I haven’t been doing yoga for a very long time therefore I wasn’t even aware of the very traditional notion that yoga poses are supposed to be healing and yoga cannot harm you. I’ve always assumed that yoga would affect one as any other type of exercise would for better or worse. It turns out that it actually is the case. Reliable studies indicate that yoga is a physical exercise that could cause injuries in the way that any other type of exercise would when one does not pay attention to safety. It is neither more or less dangerous or safe than other physical practices, so there can be no such assumption regarding the inherent safety of yoga poses or practice.Continue reading
In yoga research, the most common research designs is to compare pre and post measures of a group of people completing a yoga programme. The second most favourite design is to compare a yoga group to an inactive group. Both these designs are unreliable. The first one usually fails to produce similar results, thereby causing serious issues for generalisation of those results. And the second one carries the potential to exaggerate the results in favour of yoga and ignore the fact that other types of exercise have similar benefits.Continue reading
I don’t think any particular movement or yoga pose is inherently dangerous, but I do think that certain movements or yoga poses can be dangerous if done carelessly and mindlessly. Each asana is a challenge to contort the body, and therefore the mind, and some more than others. I’ve been reading about the demonisation of salamba sarvangasana (shoulderstand) and salamba sirsasana (supported headstand) for a while now and I fail to understand the particular problem with these poses. Meanwhile, I don’t see anyone talking about the dangers of super deep back bends, arm balances, or nasty twists, not to mention handstands. If anything, I have to scroll through numerous handstand photographs on Instagram or Facebook! But no-one is writing blogs about how they stopped teaching chaturanga dandasana or phalankasana because the shoulders and wrists have to carry a lot of weight and might easily get injured, instead we talk about the ways to perform such poses safely. Although, one obvious reason for this maybe the relative importance the neck and the head compared with the wrists and the shoulders!Continue reading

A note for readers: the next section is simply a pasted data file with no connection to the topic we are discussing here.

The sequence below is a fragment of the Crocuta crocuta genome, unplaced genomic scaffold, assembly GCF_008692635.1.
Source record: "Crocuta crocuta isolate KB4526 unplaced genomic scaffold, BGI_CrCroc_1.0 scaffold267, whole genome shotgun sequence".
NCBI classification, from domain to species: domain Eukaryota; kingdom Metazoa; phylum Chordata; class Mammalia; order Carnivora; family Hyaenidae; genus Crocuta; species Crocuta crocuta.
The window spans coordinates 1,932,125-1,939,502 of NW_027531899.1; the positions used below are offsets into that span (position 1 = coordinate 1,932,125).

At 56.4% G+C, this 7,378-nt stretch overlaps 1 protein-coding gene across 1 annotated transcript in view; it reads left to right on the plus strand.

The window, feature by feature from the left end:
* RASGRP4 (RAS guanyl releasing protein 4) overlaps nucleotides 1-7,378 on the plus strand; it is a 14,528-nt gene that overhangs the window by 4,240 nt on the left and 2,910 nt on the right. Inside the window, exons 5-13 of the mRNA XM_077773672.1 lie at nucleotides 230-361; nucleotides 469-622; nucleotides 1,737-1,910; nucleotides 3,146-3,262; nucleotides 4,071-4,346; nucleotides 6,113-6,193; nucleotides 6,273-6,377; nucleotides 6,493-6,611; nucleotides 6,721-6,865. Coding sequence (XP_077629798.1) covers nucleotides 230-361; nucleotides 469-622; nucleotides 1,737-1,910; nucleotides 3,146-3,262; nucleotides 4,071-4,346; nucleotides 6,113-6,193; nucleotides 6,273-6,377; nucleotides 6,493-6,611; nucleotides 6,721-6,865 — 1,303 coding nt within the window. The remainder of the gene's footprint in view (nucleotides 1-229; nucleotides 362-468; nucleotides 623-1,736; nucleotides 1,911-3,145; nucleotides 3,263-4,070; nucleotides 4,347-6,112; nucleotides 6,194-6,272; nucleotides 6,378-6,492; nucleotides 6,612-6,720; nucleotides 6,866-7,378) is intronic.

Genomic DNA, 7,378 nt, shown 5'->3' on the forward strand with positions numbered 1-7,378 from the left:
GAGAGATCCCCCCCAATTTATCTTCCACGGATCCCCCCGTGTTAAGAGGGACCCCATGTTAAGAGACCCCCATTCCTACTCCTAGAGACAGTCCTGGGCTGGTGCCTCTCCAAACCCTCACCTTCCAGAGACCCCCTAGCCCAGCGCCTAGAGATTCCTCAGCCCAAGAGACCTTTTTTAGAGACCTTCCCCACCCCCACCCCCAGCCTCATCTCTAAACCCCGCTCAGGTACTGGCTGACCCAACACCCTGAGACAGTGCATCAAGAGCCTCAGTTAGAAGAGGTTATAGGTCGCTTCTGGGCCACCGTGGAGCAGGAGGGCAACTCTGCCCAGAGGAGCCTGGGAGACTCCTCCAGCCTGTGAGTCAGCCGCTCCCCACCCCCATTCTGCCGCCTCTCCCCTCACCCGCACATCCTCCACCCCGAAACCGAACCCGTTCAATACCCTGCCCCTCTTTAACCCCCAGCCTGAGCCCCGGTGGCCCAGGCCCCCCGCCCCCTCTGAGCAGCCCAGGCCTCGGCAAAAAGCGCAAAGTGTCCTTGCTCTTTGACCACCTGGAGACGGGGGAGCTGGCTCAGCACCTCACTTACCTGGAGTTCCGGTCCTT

Just yesterday, I watched online an Ashtanga Primary Series class with full vinyasas between poses and half vinyasas between right and left sides of a pose. A full vinyasa in the context of Ashtanga yoga is Sun Salutation A. A half vinyasa, a.k.a THE vinyasa in popular yoga jargon, is the transition as such: (plank)-chaturanga-urdva mukha savanasana-adho mukha savanasana.
This class lasted for two hours and everybody was really really tired at the end. In the normal practice, when we are not as ambitious, we do half vinyasas between poses and between sides of each pose.Continue reading
The first post of this series ends with the following sentence:
Once you have decided that the state of emergency and alarm is not something that you want to live with, there are things that you can to manage and take your stress reaction under control. This begins from within, because the only thing that we can ever truly control is how we react to a situation or a person, and how we behave and in turn how we feel about it. All other things in life are beyond our control to varying degrees.
This is a very useful way of seeing things, and potentially everything in life. It is neither too dismissive of the world around us, nor too engaging that we get lost in it. I think it encourages us to carefully identify that fine border between ourselves (which we can control) and the rest of the world (which we cannot control). If stress is unmanaged for too long, this border gets blurred, and then we lose sight of what we can and cannot control in our lives. The longer we live like this, the more difficult it gets to undo our confusion and straighten things out.Continue reading